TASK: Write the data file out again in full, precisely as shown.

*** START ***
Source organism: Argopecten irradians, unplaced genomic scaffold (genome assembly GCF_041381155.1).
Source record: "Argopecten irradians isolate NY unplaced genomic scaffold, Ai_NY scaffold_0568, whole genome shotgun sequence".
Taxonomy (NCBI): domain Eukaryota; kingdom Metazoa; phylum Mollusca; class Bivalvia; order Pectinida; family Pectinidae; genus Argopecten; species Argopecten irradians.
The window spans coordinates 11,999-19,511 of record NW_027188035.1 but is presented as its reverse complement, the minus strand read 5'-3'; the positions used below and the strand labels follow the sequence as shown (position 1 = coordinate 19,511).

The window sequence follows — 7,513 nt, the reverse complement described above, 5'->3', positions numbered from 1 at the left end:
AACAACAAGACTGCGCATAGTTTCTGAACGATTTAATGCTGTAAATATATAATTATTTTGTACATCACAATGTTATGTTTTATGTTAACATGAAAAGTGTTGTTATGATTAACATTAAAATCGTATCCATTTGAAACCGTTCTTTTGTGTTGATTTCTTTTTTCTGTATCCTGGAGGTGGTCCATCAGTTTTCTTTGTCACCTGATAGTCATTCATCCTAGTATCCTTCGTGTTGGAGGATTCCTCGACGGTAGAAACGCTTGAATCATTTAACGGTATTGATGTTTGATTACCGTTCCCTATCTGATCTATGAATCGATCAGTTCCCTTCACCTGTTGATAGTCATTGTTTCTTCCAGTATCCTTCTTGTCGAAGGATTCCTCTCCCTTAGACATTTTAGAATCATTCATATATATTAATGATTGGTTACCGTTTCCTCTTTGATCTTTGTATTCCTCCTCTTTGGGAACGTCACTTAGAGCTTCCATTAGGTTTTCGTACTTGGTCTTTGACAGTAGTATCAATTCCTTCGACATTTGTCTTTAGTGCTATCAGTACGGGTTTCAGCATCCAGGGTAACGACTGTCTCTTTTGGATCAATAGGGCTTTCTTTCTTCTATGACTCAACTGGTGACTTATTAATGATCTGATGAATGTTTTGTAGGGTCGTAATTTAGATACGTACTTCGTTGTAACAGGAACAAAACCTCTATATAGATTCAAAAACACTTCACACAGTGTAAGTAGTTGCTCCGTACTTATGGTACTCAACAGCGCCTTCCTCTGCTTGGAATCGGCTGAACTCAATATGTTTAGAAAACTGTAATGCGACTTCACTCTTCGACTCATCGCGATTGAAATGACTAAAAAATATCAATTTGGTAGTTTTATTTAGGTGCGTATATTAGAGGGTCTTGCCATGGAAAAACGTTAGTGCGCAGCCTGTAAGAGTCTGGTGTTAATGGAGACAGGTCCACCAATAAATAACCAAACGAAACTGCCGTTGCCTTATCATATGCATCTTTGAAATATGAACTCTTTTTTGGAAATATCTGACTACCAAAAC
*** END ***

Source organism: Argopecten irradians, unplaced genomic scaffold (genome assembly GCF_041381155.1).
Source record: "Argopecten irradians isolate NY unplaced genomic scaffold, Ai_NY scaffold_0568, whole genome shotgun sequence".
Taxonomy (NCBI): domain Eukaryota; kingdom Metazoa; phylum Mollusca; class Bivalvia; order Pectinida; family Pectinidae; genus Argopecten; species Argopecten irradians.
The window spans coordinates 11,999-19,511 of record NW_027188035.1 but is presented as its reverse complement, the minus strand read 5'-3'; the positions used below and the strand labels follow the sequence as shown (position 1 = coordinate 19,511).

The window sequence follows — 7,513 nt, the reverse complement described above, 5'->3', positions numbered from 1 at the left end:
AACAACAAGACTGCGCATAGTTTCTGAACGATTTAATGCTGTAAATATATAATTATTTTGTACATCACAATGTTATGTTTTATGTTAACATGAAAAGTGTTGTTATGATTAACATTAAAATCGTATCCATTTGAAACCGTTCTTTTGTGTTGATTTCTTTTTTCTGTATCCTGGAGGTGGTCCATCAGTTTTCTTTGTCACCTGATAGTCATTCATCCTAGTATCCTTCGTGTTGGAGGATTCCTCGACGGTAGAAACGCTTGAATCATTTAACGGTATTGATGTTTGATTACCGTTCCCTATCTGATCTATGAATCGATCAGTTCCCTTCACCTGTTGATAGTCATTGTTTCTTCCAGTATCCTTCTTGTCGAAGGATTCCTCTCCCTTAGACATTTTAGAATCATTCATATATATTAATGATTGGTTACCGTTTCCTCTTTGATCTTTGTATTCCTCCTCTTTGGGAACGTCACTTAGAGCTTCCATTAGGTTTTCGTACTTGGTCTTTGACAGTAGTATCAATTCCTTCGACATTTGTCTTTAGTGCTATCAGTACGGGTTTCAGCATCCAGGGTAACGACTGTCTCTTTTGGATCAATAGGGCTTTCTTTCTTCTATGACTCAACTGGTGACTTATTAATGATCTGATGAATGTTTTGTAGGGTCGTAATTTAGATACGTACTTCGTTGTAACAGGAACAAAACCTCTATATAGATTCAAAAACACTTCACACAGTGTAAGTAGTTGCTCCGTACTTATGGTACTCAACAGCGCCTTCCTCTGCTTGGAATCGGCTGAACTCAATATGTTTAGAAAACTGTAATGCGACTTCACTCTTCGACTCATCGCGATTGAAATGACTAAAAAATATCAATTTGGTAGTTTTATTTAGGTGCGTATATTAGAGGGTCTTGCCATGGAAAAACGTTAGTGCGCAGCCTGTAAGAGTCTGGTGTTAATGGAGACAGGTCCACCAATAAATAACCAAACGAAACTGCCGTTGCCTTATCATATGCATCTTTGAAATATGAACTCTTTTTTGGAAATATCTGACTACCAAAAC